5. King Kong 5

    Looking at the title of this post I think you have drastically over charged.

  6. Pascal's bookie 6

    Bryce’s piece in the Herald today should be interesting. Academics aren’t constitutionally prone to letting shit like this slide.

  7. Carol 7

    Ha! And Gordon Campbell responds:


    Is this kind of attack ignorable? Not really. Even though I can’t help feeling that I was merely the pretext, and Edwards the real target of Armstrong’s injured pride. (One of Edwards’ alleged “echo chamber” crimes is that he has occasionally recommended my work.) In addition, Armstrong’s Herald colleague Fran O’Sullivan has been taking a few potshots at Edwards of late on Facebook. The goal appears to be to shore up the old regime and drum any trace of liberal thought out of the new Herald altogether.

    And Campbell goes on to argue why it is important to critique the NZ MSM’S inadequate coverage of the TPP and APEC – and the crucial topic Armstrong avoids adequately responding to in his last column.

    • BernyD 7.1

      This website was well named, It would appear the Herald is having the same trouble it had 40 years ago.

      The Auckland Star may yet be raised from the dead 🙂

      • Carol 7.1.1

        Ah, yes. And Campbell’s latest article is a must read – it’s a powerful piece, critiquing the problems of the MSM claims to “objectivity” and the crucial role of the Internet and alternative voices holding the right-wing dominated MSM to account.

    • deuto 7.2

      Snap – was just about to provide the link to Campbell’s response to Armstrong – an absolutely topnotch piece of journalism, in my opinion.

      I laughed at Campbell’s clever points about what it would be seen as if the Herald now dropped Edwards’ column.

      This trend towards political transparency is an entirely welcome development. As a reader, I want to know (or want to be able to quickly discern) where the writer is coming from. That’s why I think its great that Armstrong wrote that line about Edwards being ‘unlikely to please’ National – because it means that if the Herald does move to drop Edwards’ column sometime in future, the reason will be crystal clear to its readers. The readers would regard it (accurately) as Old Granny Herald sucking up to its boy, National.

      But people need to read the whole response as it covers all the bases of Armstrongs’ diatribe.

    • David H 7.3

      And I did like this gem in the middle of his article.

      To which I’d say: put a cork in the self pity and the passive aggression, feller. You were on an employer-paid trip to Russia and beyond, one that offered remarkable access to the deeds and intentions of some of the most powerful people on the planet – and you’re complaining about it, and whining about the workload? And offering the humidity up as an excuse? Here’s a positive suggestion. Next time, do some homework before the APEC conference. That way, you’ll have a basis for understanding what is unfolding before your eyes, or behind the arras. It will be an adrenaline rush, and you’ll thank your lucky stars for being so privileged, just to be there.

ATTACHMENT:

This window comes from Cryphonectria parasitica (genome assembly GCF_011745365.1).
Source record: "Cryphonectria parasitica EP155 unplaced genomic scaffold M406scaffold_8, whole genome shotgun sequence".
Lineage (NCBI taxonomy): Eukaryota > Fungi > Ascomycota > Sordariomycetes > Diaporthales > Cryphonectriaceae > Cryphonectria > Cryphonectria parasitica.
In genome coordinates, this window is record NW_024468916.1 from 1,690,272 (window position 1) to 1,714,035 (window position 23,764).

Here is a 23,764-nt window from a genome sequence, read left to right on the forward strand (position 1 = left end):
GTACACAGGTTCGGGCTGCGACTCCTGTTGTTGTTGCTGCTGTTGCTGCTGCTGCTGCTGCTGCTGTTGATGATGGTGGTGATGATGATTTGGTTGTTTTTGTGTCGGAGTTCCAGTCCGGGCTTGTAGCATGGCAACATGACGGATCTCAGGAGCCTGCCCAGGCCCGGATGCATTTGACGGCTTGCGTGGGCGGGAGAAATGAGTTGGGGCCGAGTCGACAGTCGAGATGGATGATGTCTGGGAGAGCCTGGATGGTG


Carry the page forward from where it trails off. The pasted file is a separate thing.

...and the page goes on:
Now that just completes a a good old fashioned telling off.

    • weka 7.4

      This is my favourite bit

      Let me just say that, beyond the name-calling, there are two substantive issues involved here. One, it has been true for years that the only ideology in media circles that gets called as such is on the left. Right wing propagandists are taken as the sensible norm by the corporate media. That ethical blind spot is now coming under scrutiny on the Net, and the journalists involved clearly don’t like it. To repeat: the name calling and the charges of ideological bias against Bryce Edwards and me are coming from journalists whose own ideological foundations and job performance are now (thanks to the rise of citizen journalism) being held up to public scrutiny for the first time. 

  8. Populuxe1 8

    Opinion piece is opinion piece is opinion piece is only opinion….

    • Draco T Bastard 8.1

      But the value of an opinion is in if it connects to reality. John Armstrong’s obviously didn’t.

  9. tc 9

    I love the smell of burning has been old media gov’t sycophants in the morning.

  10. captain hook 10

    has armstrong been checked for infantilism and senility lately?

  11. fatty 11

    Is there such a thing as a political commentator that doesn’t come from an ideological perspective?…no, there is not.

  12. QoT 12

    I’m at about 140 posts myself since Feb, Zet. And I imagine that like me, you hardly get to just sit at a desk 8 hours a day with nothing to do but watch Parliament TV, read Scoop, call your mates in the various Parliamentary offices, and write about it.